What happened

Shares of McEwen Mining (NYSE:MUX), a gold and silver mining company with two commercially producing properties in North and South America, tumbled 13% in February, according to data from S&P Global Market Intelligence. The reason behind the move lower appears to be none other than simple profit-taking.

So what

Short-term moves in the stock market can be completely unpredictable, and that appears to be what's happened to McEwen Mining in February. Between Dec. 22, 2016 and Feb. 7, 2017, shares of McEwen rallied by 58%, so to see its share price giving back such lucrative gains may not be that big of a surprise.

Rising stock chart next to gold ingots.

Image source: Getty Images.

Additionally, the price of physical gold has stalled out a bit. On March 7, spot gold hit a five-week low based on its per-ounce price. Since mining companies have their profit margins directly impacted by the average spot price of precious metals, falling gold prices are typically bad news for companies like McEwen.

Another possible reason for the decline is the increasing likelihood of an interest rate hike next week. Federal Reserve Chair Janet Yellen made it clear in her latest discussions that a federal funds target rate hike is very much on the table in March given recent strong economic data. A federal funds target rate hike will push interest rates and yields higher, which means higher returns for bonds, CDs, and savings accounts. The higher yields go on interest-bearing assets, the less attractive gold and silver, which have no yields, become in the eyes of investors.

Now what

Shortly after the month ended, McEwen Mining also reported its fourth-quarter and full-year results, which didn't sit well with investors and gave them a more genuine reason to head to the exit.

For the quarter, McEwen wound up producing 20,337 ounces of gold and 838,768 ounces of silver, which worked out to a combined 31,521 gold equivalent ounces (GEO). Comparatively, it produced 38,541 GEO in Q4 2015.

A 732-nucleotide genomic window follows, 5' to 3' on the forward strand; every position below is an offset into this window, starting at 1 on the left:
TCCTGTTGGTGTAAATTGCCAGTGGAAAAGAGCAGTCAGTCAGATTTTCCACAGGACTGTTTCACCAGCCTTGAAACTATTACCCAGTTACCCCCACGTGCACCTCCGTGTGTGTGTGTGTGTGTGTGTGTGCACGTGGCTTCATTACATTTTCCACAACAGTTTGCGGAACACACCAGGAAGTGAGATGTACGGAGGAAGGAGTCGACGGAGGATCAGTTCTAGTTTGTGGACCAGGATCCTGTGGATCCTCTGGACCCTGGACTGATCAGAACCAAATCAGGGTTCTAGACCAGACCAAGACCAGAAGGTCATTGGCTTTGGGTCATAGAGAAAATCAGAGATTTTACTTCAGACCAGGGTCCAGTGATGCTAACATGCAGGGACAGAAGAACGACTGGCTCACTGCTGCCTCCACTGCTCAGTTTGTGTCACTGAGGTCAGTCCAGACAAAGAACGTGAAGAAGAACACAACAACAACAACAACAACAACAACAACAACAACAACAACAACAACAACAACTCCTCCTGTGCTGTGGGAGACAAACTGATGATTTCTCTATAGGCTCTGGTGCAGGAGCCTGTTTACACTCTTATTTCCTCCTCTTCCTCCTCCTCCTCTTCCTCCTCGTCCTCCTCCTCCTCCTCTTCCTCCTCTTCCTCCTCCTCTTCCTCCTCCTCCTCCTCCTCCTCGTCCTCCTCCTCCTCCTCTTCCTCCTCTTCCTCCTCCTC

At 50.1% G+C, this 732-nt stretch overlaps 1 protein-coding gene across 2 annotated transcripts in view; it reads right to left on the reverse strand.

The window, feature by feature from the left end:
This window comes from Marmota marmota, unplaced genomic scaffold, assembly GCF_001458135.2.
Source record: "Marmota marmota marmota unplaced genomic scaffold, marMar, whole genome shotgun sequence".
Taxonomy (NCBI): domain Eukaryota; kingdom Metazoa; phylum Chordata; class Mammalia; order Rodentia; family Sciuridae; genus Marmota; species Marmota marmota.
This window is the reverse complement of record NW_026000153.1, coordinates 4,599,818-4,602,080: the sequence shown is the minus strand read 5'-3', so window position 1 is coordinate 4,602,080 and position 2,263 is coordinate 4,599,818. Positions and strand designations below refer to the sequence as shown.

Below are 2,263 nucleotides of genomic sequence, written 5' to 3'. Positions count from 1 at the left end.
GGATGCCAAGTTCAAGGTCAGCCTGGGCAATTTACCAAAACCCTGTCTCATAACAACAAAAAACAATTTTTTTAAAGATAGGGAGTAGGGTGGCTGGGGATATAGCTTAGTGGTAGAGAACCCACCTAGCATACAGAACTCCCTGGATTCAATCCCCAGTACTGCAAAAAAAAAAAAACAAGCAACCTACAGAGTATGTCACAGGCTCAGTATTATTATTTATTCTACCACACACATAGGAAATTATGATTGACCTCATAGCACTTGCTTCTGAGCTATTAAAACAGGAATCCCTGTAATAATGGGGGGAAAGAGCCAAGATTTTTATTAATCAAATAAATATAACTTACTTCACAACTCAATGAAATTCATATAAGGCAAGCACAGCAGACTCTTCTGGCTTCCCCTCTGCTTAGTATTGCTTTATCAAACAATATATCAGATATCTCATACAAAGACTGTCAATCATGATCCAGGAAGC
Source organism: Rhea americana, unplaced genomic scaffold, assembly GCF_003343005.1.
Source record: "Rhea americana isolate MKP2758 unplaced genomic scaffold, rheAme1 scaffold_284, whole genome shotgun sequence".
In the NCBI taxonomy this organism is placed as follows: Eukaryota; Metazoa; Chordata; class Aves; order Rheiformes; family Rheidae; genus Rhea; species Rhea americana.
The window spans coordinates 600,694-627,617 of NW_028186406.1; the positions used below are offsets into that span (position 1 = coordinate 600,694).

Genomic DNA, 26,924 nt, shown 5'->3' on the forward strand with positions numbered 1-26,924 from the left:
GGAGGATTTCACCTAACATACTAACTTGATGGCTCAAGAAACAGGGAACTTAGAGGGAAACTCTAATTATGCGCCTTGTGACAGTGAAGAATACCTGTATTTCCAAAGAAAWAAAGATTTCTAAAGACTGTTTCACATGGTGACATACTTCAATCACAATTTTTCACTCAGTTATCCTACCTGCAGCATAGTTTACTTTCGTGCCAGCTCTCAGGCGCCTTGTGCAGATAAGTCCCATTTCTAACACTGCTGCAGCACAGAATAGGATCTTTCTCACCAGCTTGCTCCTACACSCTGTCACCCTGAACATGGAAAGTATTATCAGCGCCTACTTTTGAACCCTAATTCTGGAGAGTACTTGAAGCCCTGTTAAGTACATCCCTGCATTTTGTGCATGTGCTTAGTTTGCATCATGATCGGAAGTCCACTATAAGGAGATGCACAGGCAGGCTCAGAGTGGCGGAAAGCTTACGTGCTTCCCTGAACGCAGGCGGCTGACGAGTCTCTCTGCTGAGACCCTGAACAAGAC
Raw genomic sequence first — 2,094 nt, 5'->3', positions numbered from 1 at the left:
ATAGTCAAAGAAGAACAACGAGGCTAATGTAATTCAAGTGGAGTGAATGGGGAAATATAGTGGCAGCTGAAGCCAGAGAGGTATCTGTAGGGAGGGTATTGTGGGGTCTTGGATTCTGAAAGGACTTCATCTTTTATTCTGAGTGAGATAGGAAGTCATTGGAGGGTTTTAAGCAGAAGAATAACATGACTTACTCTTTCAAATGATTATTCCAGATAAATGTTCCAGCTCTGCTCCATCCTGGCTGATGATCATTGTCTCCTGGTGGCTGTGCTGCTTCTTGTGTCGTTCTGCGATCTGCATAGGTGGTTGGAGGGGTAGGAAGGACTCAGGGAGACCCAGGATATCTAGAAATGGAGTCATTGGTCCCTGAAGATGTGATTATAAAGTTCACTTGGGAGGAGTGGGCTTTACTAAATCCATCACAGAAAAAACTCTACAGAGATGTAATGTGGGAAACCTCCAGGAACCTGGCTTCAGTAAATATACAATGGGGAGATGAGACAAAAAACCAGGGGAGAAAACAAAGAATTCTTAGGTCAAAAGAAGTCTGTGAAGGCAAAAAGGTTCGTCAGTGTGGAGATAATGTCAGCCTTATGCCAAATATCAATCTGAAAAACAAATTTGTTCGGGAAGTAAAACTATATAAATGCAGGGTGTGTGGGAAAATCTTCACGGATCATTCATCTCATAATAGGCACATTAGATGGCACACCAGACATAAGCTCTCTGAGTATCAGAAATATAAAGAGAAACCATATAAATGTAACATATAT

Excavator operating in underground mine.

Image source: Getty Images.

Equally worrisome is that while its full-year 2017 GEO guidance calls for a 1% year-over-year decline, its all-in sustaining costs at El Gallo are expected to rise from $610 per GEO including co-production production to $900 per GEO including co-product production in 2017. In short, McEwen's costs are expected to rise despite stagnant production growth. That's usually a formula that's going to displease investors.

The big question here is what to make of its exploration and development projects. Gold Bar in Nevada, once it's permitted, could see early stage mine construction begin in late 2017. Considering that McEwen has no debt and is sporting more than $55 million in cash and cash equivalents, budgeting for this expansion isn't really an issue.

There's also the Los Azules copper mine in Argentina that, in 2013, was determined to have about a 35-year mining life and an after-tax internal rate of return of 14.3%. Will McEwen monetize this asset if copper remains below, but near $3 per pound? That remains a key question.

Until we have more clarity on how McEwen will expand production and keep its all-in sustaining costs at attractive levels, I'd suggest sticking to the sidelines.

This article represents the opinion of the writer, who may disagree with the “official” recommendation position of a Motley Fool premium advisory service. We’re motley! Questioning an investing thesis -- even one of our own -- helps us all think critically about investing and make decisions that help us become smarter, happier, and richer.